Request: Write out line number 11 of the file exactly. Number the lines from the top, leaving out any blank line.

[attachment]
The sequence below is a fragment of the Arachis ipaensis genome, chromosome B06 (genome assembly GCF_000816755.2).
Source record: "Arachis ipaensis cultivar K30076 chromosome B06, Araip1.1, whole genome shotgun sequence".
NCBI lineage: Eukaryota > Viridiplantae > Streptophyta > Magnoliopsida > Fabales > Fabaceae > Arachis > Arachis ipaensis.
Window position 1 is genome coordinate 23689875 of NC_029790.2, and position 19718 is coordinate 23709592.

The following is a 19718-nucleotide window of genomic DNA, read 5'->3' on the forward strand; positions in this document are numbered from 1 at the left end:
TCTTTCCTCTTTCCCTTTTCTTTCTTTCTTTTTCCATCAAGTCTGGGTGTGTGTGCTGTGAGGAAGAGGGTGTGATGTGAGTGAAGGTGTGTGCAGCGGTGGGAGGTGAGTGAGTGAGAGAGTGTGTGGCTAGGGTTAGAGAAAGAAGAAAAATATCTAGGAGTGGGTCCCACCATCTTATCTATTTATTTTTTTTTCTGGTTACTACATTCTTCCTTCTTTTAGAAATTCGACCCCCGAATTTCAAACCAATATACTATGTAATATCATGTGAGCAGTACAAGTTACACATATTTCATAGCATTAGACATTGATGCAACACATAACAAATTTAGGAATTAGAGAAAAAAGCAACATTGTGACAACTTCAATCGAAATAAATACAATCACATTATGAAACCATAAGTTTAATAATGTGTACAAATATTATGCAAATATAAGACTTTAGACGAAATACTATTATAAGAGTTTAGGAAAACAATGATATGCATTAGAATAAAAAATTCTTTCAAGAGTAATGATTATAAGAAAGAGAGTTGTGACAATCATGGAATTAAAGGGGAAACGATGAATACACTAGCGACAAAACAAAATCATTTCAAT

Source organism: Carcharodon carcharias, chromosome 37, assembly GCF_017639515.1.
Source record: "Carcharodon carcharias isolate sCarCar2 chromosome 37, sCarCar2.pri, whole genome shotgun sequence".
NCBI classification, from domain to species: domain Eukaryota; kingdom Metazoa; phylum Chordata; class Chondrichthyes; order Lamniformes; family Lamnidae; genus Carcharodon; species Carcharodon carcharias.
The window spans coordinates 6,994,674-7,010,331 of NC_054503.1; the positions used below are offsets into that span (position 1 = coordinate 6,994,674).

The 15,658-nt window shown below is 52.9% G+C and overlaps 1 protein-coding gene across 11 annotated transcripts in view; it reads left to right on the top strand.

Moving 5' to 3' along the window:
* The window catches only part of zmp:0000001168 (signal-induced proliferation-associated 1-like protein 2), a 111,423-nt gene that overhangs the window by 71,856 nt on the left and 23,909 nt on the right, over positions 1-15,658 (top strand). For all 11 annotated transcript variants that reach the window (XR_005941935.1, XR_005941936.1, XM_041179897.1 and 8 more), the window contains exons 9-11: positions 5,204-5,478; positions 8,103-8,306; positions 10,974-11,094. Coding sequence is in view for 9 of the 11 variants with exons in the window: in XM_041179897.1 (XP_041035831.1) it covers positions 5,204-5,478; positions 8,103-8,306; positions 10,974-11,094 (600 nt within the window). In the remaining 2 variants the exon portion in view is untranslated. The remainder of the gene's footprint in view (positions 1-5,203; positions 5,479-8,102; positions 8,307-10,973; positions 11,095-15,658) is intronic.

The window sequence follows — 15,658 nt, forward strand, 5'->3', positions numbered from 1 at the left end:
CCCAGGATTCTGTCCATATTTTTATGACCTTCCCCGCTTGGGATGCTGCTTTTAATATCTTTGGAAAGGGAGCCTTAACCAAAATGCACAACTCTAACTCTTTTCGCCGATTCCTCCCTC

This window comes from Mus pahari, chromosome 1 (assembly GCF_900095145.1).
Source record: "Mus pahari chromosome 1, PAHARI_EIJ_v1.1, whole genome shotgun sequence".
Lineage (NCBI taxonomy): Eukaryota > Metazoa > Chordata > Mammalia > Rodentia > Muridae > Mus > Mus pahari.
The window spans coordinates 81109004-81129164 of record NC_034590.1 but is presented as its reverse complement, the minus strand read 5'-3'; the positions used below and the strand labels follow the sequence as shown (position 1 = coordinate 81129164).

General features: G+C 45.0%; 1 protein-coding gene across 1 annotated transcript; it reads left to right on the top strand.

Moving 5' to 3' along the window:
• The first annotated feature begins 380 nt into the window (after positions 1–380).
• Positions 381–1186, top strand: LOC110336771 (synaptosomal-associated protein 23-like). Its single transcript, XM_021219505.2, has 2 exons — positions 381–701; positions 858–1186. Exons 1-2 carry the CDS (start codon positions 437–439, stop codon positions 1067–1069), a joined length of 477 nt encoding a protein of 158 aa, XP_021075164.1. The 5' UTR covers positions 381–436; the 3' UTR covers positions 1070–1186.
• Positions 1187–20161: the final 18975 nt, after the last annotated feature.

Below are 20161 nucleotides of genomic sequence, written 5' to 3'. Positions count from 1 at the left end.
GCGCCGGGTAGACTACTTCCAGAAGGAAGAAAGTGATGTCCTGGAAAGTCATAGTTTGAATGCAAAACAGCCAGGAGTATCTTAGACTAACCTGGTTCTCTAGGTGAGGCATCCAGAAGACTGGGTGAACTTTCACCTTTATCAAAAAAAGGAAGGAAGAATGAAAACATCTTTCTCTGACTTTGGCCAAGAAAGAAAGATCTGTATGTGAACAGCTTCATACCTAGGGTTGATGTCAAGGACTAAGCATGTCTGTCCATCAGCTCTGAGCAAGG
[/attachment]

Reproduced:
The 15,658-nt window shown below is 52.9% G+C and overlaps 1 protein-coding gene across 11 annotated transcripts in view; it reads left to right on the top strand.